But –and this may seem obvious-- the most important thing is to have a story to tell. I read many many pieces of horror fiction that are merely a series of events or set-ups whose only intention is to 1) end up with scenes of graphic torture or slaughter or 2) lead to the twist ending. This is crappy storytelling.
Do you have any advice for authors hoping to be published in one of your anthologies?
If you publish in markets I regularly read for my Best of the Year, I’ll see your work. If I like it a lot, and you write the kind of stories I need for a specific theme anthology, I may ask you to contribute to one of my original anthologies. For The Best of the Year—you only have to write stories I consider brilliant.
How did you become an editor of anthologies?
I wanted to edit more than just the 3-6 stories I bought per month for OMNI. (I was fiction editor there for 17 years). A colleague came to me and said he might have a deal to produce several anthologies for a publishing house did I have some ideas for theme anthologies. I draw up a list of about 5 anthology ideas, using stories I had to turn down for OMNI for one reason or another as an example of what would be in the anthology. The deal never happened but the best of the ideas: vampirism stories and sf/sex stories became my first two major anthologies: Blood is Not Enough and Alien Sex. (I had edited reprint anthologies of stories from OMNI before that).
Have you ever felt the desire to write your own fiction?
Do you own an e-reader? How do you think e-readers are changing the publishing industry? Do you plan on making your older anthologies available as e-books?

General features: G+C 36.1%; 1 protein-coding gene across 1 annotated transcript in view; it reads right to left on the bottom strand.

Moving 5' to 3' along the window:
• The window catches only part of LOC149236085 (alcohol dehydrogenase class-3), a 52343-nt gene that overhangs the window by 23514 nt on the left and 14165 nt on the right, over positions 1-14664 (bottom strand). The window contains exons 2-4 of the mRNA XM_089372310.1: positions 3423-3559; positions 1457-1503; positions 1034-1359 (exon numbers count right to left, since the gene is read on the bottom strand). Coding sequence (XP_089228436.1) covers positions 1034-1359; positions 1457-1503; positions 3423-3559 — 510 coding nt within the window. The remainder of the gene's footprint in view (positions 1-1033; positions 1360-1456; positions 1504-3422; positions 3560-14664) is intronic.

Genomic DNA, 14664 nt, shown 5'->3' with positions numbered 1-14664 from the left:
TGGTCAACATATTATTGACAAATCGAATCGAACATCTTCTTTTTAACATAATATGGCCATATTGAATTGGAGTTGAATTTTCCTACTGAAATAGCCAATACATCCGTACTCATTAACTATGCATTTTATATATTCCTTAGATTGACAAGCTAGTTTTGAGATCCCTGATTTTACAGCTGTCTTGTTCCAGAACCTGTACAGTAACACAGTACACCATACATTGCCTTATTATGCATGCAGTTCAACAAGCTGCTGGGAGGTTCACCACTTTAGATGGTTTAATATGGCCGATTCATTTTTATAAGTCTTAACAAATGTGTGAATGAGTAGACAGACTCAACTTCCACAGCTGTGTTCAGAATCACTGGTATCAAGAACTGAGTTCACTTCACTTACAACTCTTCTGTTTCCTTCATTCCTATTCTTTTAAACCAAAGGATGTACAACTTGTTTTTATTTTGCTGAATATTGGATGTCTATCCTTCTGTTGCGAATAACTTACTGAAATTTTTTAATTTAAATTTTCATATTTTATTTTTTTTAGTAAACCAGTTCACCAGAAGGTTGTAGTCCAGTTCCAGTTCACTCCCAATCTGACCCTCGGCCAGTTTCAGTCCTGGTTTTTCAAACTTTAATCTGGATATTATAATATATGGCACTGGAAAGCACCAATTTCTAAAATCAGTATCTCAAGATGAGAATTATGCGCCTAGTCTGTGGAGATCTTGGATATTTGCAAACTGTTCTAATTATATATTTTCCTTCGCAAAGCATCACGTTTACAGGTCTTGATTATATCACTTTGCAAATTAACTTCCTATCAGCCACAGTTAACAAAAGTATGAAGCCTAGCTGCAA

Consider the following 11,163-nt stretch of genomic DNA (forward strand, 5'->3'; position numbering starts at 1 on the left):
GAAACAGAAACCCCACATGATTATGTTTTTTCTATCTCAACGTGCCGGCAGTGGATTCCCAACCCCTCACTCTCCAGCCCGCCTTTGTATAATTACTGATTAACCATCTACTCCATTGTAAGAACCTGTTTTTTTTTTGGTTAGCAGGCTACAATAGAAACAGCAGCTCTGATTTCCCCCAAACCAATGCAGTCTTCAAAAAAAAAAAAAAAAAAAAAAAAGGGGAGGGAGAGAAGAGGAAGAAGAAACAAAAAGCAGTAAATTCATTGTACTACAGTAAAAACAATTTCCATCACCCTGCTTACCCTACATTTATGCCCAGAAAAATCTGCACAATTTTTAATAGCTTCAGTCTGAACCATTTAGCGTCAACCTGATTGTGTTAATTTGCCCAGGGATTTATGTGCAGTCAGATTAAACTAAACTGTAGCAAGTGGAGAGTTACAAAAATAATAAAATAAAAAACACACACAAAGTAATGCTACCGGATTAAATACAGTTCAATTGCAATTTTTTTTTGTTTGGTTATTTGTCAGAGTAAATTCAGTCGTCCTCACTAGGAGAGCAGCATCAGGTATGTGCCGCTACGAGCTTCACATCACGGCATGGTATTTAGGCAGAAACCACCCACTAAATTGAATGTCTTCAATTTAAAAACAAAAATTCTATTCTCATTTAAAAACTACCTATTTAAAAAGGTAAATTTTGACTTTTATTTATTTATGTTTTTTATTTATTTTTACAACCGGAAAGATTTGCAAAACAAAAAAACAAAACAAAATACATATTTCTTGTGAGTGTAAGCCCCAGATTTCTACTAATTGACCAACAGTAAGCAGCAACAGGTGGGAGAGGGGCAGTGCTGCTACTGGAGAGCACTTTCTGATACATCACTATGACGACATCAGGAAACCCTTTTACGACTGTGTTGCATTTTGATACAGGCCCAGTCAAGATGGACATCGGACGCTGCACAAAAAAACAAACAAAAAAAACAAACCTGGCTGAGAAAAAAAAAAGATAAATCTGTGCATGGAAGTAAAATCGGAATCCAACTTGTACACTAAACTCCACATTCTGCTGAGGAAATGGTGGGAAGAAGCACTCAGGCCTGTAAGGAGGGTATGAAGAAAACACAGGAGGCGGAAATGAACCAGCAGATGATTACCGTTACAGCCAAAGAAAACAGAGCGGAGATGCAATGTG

I have a Sony-e-reader. I only use it to read pdf files and ms for The Best Horror of the Year when I’m traveling. I think they’re encouraging readers to buy more books for travel—it’s easier than carrying several physical books around with you. It may be the novelty, but I doubt it.
It’s not up to me but I’d love to have all my old anthologies available as e-books.
What are you currently working on?
A YA anthology of dystopian fiction with Terri Windling –it’ll be out from Hyperion in 2012. I’m about to start reading for The Best Horror of the Year Volume Four.
I’m hoping two or three new anthology projects will be sold in the next couple of months. But that’s it right now. I’ve got four original anthologies coming out this year: Teeth, a YA anthology of vampire stories (with Terri Windling) from HarperCollins in April, Supernatural Noir from Dark Horse this spring, Naked City, a BIG urban fantasy anthology –traditional emphatically not paranormal romance or anything close-will be out from St. Martin’s in July, and Blood and Other Cravings is a vampirism anthology coming out from Tor in the fall.
The Best Horror of the Year Volume Three is coming out in June.
Snow White, Blood Red, Terri Windling and my first retold fairy tale anthology that helped start the boom in the sub-genre, is being reissued by Barnes & Noble later this year, too.